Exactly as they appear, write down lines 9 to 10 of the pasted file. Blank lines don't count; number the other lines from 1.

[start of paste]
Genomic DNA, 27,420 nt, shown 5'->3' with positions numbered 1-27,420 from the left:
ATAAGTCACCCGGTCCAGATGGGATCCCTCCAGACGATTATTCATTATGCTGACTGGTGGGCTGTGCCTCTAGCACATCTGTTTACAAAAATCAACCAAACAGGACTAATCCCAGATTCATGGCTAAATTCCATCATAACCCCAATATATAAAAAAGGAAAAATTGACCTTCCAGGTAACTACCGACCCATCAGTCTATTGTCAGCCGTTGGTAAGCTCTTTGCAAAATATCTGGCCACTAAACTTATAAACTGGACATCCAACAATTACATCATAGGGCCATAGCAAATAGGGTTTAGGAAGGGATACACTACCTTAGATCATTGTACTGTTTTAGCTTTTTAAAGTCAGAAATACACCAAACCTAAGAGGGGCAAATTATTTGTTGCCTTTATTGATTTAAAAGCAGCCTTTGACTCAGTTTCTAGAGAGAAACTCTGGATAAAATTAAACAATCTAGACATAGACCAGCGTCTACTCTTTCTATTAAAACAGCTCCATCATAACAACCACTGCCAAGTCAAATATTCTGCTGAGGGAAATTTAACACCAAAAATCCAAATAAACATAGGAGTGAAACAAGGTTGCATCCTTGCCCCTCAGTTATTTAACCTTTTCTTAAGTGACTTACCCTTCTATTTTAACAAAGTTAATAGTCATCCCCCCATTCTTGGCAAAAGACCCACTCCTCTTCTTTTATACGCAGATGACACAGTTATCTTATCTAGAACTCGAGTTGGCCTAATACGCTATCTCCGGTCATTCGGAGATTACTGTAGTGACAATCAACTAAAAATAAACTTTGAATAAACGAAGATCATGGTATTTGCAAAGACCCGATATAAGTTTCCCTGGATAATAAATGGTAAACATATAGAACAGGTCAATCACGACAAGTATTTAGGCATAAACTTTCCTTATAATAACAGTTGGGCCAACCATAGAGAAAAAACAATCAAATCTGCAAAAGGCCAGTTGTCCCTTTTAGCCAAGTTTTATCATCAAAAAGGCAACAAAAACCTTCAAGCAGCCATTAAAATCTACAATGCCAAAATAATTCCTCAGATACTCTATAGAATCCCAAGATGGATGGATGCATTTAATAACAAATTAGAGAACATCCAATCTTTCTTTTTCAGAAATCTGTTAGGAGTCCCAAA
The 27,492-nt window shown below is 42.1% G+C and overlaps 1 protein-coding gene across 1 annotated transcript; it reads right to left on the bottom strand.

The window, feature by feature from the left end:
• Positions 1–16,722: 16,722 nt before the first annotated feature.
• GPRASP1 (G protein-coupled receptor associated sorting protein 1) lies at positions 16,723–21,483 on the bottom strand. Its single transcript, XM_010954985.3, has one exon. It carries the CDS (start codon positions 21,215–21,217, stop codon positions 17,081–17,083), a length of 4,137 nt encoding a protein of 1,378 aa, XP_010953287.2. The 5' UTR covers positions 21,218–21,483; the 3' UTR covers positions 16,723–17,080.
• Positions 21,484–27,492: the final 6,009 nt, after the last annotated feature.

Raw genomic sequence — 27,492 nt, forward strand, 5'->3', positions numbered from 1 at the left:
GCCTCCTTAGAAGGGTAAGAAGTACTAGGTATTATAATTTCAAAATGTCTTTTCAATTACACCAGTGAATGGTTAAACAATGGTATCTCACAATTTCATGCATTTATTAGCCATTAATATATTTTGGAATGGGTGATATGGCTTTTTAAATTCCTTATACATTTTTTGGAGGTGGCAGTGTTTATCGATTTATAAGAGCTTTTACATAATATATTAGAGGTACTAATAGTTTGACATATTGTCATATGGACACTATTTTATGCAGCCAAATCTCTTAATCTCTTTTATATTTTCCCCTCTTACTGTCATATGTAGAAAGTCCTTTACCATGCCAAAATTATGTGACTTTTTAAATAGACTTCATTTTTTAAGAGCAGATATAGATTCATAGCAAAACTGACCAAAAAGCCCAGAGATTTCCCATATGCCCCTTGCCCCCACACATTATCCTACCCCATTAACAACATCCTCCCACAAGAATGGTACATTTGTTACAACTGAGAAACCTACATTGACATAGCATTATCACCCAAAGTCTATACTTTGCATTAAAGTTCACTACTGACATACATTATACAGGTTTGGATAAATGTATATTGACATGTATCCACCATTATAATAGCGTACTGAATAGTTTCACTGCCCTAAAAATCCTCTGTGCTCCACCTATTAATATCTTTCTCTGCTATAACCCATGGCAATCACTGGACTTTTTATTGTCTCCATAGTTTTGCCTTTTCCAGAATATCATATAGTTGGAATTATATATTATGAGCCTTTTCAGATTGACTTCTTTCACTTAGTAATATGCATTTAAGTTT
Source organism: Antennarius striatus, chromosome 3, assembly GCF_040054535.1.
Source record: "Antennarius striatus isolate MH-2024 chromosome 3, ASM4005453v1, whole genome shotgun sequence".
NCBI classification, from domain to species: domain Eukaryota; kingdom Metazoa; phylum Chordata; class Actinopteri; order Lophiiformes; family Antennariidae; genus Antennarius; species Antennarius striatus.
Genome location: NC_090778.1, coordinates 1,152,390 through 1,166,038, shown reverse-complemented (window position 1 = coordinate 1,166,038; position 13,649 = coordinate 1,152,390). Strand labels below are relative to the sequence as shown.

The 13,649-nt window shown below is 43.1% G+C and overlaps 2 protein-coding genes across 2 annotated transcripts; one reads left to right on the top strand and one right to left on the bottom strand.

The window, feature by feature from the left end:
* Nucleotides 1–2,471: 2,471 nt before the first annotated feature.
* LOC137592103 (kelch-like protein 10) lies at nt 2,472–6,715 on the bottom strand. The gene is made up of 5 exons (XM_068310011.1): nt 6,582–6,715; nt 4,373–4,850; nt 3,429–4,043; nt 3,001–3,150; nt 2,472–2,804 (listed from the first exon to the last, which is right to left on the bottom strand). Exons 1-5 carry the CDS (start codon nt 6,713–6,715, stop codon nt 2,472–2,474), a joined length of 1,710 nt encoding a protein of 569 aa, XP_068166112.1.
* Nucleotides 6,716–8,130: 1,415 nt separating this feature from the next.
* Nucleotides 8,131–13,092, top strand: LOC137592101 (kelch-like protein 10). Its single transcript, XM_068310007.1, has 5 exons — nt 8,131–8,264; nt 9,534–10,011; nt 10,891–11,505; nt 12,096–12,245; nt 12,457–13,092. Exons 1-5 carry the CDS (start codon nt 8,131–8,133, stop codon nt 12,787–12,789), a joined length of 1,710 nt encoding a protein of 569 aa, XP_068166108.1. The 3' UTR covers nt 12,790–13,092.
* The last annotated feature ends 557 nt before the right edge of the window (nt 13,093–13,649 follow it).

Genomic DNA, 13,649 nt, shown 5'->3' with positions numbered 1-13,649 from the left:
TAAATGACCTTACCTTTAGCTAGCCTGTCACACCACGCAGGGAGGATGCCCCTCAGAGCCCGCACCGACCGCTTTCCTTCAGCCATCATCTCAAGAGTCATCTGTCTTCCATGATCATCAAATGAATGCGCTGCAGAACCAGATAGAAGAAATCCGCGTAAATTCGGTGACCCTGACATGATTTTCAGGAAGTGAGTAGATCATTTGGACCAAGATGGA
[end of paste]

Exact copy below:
GCCTCCTTAGAAGGGTAAGAAGTACTAGGTATTATAATTTCAAAATGTCTTTTCAATTACACCAGTGAATGGTTAAACAATGGTATCTCACAATTTCATGCATTTATTAGCCATTAATATATTTTGGAATGGGTGATATGGCTTTTTAAATTCCTTATACATTTTTTGGAGGTGGCAGTGTTTATCGATTTATAAGAGCTTTTACATAATATATTAGAGGTACTAATAGTTTGACATATTGTCATATGGACACTATTTTATGCAGCCAAATCTCTTAATCTCTTTTATATTTTCCCCTCTTACTGTCATATGTAGAAAGTCCTTTACCATGCCAAAATTATGTGACTTTTTAAATAGACTTCATTTTTTAAGAGCAGATATAGATTCATAGCAAAACTGACCAAAAAGCCCAGAGATTTCCCATATGCCCCTTGCCCCCACACATTATCCTACCCCATTAACAACATCCTCCCACAAGAATGGTACATTTGTTACAACTGAGAAACCTACATTGACATAGCATTATCACCCAAAGTCTATACTTTGCATTAAAGTTCACTACTGACATACATTATACAGGTTTGGATAAATGTATATTGACATGTATCCACCATTATAATAGCGTACTGAATAGTTTCACTGCCCTAAAAATCCTCTGTGCTCCACCTATTAATATCTTTCTCTGCTATAACCCATGGCAATCACTGGACTTTTTATTGTCTCCATAGTTTTGCCTTTTCCAGAATATCATATAGTTGGAATTATATATTATGAGCCTTTTCAGATTGACTTCTTTCACTTAGTAATATGCATTTAAGTTT
Source organism: Antennarius striatus, chromosome 3, assembly GCF_040054535.1.